Republicans hold a 53-47 advantage in the Senate and are aiming to hold a vote before the Nov. 3 election, in accordance with Trump’s wishes.
Trump, who is running for a second term against Democrat Joe Biden, has said he wants nine justices on the court so that it will have a full complement to tackle any election-related legal issues and possibly decide the outcome in his favor.
The only time in U.S. history the Supreme Court has had to resolve a presidential election was in 2000.
HEARING SET TO START OCT. 12
Barrett’s meetings with senators are taking place ahead of a multiday confirmation hearing scheduled to begin on Oct. 12, when she will face questions about her judicial philosophy and approach to the law.
Graham told Fox News on Sunday that the panel would likely vote on the nomination on Oct. 22, setting up a final vote on the Senate floor by the end of the month. Democrats object to Republicans pushing through the nomination so close to the election, saying that the winner of the contest should get to pick the nominee.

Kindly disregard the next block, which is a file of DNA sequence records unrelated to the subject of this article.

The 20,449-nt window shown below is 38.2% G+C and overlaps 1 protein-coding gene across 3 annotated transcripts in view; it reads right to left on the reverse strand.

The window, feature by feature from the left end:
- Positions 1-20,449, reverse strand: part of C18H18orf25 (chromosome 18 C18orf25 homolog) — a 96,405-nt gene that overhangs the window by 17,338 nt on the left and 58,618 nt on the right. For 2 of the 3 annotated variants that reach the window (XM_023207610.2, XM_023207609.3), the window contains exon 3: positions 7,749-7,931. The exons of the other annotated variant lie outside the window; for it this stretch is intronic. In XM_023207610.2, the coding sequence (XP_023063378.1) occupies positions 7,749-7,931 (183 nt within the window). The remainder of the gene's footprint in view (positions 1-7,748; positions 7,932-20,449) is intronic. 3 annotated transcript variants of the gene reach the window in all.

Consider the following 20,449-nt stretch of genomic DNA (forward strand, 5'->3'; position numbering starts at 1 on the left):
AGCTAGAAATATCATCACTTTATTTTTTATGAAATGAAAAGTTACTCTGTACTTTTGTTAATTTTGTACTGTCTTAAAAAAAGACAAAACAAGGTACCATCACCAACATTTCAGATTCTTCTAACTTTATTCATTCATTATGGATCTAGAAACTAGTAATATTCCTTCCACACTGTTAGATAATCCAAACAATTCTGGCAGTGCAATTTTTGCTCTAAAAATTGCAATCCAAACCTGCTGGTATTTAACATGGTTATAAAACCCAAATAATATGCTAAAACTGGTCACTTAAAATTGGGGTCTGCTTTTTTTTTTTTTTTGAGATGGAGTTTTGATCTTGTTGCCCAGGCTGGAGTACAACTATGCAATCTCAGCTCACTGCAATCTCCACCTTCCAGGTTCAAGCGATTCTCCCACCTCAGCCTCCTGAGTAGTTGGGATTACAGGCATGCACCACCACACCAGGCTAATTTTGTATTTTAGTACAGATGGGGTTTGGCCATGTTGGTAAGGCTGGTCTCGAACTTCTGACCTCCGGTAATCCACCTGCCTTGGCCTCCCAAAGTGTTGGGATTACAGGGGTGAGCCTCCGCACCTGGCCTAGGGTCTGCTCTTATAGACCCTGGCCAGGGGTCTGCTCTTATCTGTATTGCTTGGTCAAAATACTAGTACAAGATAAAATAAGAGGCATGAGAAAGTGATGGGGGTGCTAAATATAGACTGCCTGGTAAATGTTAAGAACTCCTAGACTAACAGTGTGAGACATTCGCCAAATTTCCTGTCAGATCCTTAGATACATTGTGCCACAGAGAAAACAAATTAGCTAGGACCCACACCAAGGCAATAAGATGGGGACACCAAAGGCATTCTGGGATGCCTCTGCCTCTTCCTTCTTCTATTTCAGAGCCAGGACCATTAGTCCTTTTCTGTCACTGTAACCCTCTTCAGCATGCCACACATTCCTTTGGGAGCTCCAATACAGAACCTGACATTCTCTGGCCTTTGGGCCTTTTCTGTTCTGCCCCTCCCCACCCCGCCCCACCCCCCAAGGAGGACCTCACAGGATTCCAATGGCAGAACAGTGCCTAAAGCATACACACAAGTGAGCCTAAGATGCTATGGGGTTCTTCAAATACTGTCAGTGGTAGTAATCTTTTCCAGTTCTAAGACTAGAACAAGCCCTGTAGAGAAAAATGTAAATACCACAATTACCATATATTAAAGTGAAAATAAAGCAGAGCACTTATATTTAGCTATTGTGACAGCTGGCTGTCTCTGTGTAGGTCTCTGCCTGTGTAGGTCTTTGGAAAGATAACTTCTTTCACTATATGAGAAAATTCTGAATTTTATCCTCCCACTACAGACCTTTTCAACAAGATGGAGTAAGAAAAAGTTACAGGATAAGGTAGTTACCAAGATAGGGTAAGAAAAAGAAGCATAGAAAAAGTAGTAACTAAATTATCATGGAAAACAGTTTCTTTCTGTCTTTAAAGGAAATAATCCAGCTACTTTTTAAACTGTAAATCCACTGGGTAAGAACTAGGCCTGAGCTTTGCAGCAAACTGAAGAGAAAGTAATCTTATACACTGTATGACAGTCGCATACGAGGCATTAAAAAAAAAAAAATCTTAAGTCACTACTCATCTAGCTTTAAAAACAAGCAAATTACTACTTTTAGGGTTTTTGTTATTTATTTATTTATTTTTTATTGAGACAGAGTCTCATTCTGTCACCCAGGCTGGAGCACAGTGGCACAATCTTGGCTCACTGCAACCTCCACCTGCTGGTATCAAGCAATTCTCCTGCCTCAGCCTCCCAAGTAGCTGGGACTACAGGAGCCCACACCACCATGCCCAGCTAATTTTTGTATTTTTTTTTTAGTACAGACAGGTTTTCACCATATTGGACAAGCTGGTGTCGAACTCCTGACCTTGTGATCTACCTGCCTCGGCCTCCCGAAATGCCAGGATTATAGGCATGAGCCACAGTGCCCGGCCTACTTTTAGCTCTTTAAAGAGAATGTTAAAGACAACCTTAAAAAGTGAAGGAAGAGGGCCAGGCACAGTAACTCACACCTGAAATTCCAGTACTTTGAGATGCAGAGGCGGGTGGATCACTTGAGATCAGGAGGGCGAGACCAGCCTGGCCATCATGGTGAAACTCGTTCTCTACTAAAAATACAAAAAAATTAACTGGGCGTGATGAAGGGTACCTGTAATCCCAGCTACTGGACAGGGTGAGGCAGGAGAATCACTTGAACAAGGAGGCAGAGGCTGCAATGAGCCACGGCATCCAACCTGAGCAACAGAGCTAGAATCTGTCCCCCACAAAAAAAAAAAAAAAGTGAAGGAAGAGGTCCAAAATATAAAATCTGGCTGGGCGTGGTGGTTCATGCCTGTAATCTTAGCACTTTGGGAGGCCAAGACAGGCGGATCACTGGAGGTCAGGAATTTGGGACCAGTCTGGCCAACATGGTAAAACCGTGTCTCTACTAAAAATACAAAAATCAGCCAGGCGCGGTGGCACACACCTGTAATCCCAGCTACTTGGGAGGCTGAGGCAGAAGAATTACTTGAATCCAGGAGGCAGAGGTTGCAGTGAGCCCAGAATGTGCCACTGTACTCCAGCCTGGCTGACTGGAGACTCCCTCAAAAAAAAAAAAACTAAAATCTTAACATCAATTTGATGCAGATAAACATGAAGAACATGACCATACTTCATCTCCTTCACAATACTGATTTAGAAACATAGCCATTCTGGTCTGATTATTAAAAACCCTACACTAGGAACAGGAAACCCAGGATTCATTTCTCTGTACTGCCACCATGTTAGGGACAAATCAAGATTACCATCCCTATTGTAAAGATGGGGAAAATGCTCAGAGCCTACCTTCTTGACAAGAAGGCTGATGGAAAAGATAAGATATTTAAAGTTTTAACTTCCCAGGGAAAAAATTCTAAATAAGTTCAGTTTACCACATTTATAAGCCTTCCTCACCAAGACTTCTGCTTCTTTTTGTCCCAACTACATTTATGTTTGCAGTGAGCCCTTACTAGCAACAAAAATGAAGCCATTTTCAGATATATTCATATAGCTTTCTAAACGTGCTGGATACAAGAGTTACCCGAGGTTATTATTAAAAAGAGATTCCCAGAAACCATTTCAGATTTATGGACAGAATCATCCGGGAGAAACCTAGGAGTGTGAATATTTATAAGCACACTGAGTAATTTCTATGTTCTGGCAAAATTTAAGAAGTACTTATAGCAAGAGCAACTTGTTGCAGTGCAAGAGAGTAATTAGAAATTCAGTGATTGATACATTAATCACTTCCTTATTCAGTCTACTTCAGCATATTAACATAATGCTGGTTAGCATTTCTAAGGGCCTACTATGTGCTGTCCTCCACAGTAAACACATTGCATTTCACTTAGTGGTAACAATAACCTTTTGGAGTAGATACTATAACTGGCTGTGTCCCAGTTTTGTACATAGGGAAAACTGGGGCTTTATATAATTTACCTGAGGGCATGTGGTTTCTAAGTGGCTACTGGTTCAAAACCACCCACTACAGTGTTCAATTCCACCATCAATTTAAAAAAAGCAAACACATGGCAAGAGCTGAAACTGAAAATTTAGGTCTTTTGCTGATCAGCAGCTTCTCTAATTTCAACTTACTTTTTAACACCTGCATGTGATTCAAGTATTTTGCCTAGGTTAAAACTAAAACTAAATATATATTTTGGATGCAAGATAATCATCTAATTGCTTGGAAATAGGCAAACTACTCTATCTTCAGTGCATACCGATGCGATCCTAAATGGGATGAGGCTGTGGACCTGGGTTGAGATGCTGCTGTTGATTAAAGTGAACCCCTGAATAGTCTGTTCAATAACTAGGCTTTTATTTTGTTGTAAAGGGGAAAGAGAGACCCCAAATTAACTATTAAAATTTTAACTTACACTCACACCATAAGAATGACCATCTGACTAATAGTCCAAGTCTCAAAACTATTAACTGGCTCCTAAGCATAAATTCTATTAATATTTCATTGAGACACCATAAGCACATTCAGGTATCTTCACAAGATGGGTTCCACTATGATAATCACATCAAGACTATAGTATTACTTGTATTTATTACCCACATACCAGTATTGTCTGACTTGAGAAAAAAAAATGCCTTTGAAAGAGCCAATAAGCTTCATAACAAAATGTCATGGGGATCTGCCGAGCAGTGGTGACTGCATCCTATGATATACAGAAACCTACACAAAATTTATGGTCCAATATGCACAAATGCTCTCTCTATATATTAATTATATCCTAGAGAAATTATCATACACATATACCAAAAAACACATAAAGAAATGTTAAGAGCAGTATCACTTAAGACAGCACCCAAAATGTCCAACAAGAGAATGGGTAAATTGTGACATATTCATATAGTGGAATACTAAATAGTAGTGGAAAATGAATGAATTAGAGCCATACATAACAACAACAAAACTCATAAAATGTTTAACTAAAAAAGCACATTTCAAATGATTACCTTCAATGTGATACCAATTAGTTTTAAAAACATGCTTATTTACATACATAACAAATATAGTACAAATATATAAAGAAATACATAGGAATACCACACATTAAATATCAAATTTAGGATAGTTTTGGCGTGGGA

Trump’s nomination of Barrett is the first time since 1956 that a U.S. president has moved to fill a Supreme Court vacancy so close to an election.
Democratic opposition to Barrett has so far been focused on her possible role as a deciding vote in a case before the Supreme Court in which Trump and fellow Republicans are asking the justices to strike down the Obamacare health law known formally as the Affordable Care Act. If confirmed quickly, Barrett could be on the bench when the justices hear oral arguments on Nov. 10.
A key provision of the law that would be thrown out if the court struck it down requires insurance companies to provide coverage to people with pre-existing conditions.
Some Democrats have said they will refuse to meet with Barrett, but others, including some on the committee, have said they intend to engage in the process so they can ask Barrett directly about issues such as healthcare and abortion. Senator Chris Coons, a Democrat, will talk to her by phone or in a Zoom meeting, a spokesman said. (Reporting by Lawrence Hurley; Editing by Jonathan Oatis and Peter Cooney)